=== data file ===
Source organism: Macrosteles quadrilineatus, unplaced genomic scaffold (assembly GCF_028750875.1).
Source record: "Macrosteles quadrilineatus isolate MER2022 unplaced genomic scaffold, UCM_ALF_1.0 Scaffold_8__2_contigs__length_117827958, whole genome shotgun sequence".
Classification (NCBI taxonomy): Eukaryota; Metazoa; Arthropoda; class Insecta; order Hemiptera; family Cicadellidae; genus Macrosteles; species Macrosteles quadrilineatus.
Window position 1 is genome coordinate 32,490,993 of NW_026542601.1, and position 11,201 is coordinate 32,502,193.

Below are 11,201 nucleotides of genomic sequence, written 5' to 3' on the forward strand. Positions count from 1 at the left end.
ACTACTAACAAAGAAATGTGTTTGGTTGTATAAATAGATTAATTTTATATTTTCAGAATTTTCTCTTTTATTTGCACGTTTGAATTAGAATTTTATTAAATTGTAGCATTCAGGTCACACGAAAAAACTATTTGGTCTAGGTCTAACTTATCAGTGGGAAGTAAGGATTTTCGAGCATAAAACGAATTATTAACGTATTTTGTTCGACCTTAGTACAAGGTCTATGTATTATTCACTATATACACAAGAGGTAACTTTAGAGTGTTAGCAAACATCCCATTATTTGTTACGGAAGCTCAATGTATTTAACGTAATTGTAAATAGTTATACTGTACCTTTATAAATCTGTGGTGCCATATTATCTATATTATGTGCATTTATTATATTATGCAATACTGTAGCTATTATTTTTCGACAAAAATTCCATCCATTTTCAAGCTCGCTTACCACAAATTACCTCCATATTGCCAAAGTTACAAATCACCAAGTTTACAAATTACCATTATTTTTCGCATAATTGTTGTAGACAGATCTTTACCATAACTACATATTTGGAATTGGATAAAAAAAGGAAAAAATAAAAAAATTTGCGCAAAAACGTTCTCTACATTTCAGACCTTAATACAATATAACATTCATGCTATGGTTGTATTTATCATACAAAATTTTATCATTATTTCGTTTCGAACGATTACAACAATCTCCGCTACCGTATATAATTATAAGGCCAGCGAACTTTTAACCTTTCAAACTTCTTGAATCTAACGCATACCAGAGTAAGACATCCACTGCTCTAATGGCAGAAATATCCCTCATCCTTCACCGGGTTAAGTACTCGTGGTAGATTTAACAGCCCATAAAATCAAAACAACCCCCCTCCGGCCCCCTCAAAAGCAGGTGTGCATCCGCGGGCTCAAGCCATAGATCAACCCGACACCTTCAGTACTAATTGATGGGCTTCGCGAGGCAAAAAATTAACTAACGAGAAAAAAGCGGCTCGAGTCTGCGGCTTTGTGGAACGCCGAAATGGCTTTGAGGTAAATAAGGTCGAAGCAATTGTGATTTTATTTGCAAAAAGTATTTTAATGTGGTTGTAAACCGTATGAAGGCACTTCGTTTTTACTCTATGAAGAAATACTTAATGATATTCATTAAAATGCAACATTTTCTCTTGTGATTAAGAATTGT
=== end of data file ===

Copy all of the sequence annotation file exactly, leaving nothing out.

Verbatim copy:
Source organism: Macrosteles quadrilineatus, unplaced genomic scaffold (assembly GCF_028750875.1).
Source record: "Macrosteles quadrilineatus isolate MER2022 unplaced genomic scaffold, UCM_ALF_1.0 Scaffold_8__2_contigs__length_117827958, whole genome shotgun sequence".
Classification (NCBI taxonomy): Eukaryota; Metazoa; Arthropoda; class Insecta; order Hemiptera; family Cicadellidae; genus Macrosteles; species Macrosteles quadrilineatus.
Window position 1 is genome coordinate 32,490,993 of NW_026542601.1, and position 11,201 is coordinate 32,502,193.

Below are 11,201 nucleotides of genomic sequence, written 5' to 3' on the forward strand. Positions count from 1 at the left end.
ACTACTAACAAAGAAATGTGTTTGGTTGTATAAATAGATTAATTTTATATTTTCAGAATTTTCTCTTTTATTTGCACGTTTGAATTAGAATTTTATTAAATTGTAGCATTCAGGTCACACGAAAAAACTATTTGGTCTAGGTCTAACTTATCAGTGGGAAGTAAGGATTTTCGAGCATAAAACGAATTATTAACGTATTTTGTTCGACCTTAGTACAAGGTCTATGTATTATTCACTATATACACAAGAGGTAACTTTAGAGTGTTAGCAAACATCCCATTATTTGTTACGGAAGCTCAATGTATTTAACGTAATTGTAAATAGTTATACTGTACCTTTATAAATCTGTGGTGCCATATTATCTATATTATGTGCATTTATTATATTATGCAATACTGTAGCTATTATTTTTCGACAAAAATTCCATCCATTTTCAAGCTCGCTTACCACAAATTACCTCCATATTGCCAAAGTTACAAATCACCAAGTTTACAAATTACCATTATTTTTCGCATAATTGTTGTAGACAGATCTTTACCATAACTACATATTTGGAATTGGATAAAAAAAGGAAAAAATAAAAAAATTTGCGCAAAAACGTTCTCTACATTTCAGACCTTAATACAATATAACATTCATGCTATGGTTGTATTTATCATACAAAATTTTATCATTATTTCGTTTCGAACGATTACAACAATCTCCGCTACCGTATATAATTATAAGGCCAGCGAACTTTTAACCTTTCAAACTTCTTGAATCTAACGCATACCAGAGTAAGACATCCACTGCTCTAATGGCAGAAATATCCCTCATCCTTCACCGGGTTAAGTACTCGTGGTAGATTTAACAGCCCATAAAATCAAAACAACCCCCCTCCGGCCCCCTCAAAAGCAGGTGTGCATCCGCGGGCTCAAGCCATAGATCAACCCGACACCTTCAGTACTAATTGATGGGCTTCGCGAGGCAAAAAATTAACTAACGAGAAAAAAGCGGCTCGAGTCTGCGGCTTTGTGGAACGCCGAAATGGCTTTGAGGTAAATAAGGTCGAAGCAATTGTGATTTTATTTGCAAAAAGTATTTTAATGTGGTTGTAAACCGTATGAAGGCACTTCGTTTTTACTCTATGAAGAAATACTTAATGATATTCATTAAAATGCAACATTTTCTCTTGTGATTAAGAATTGT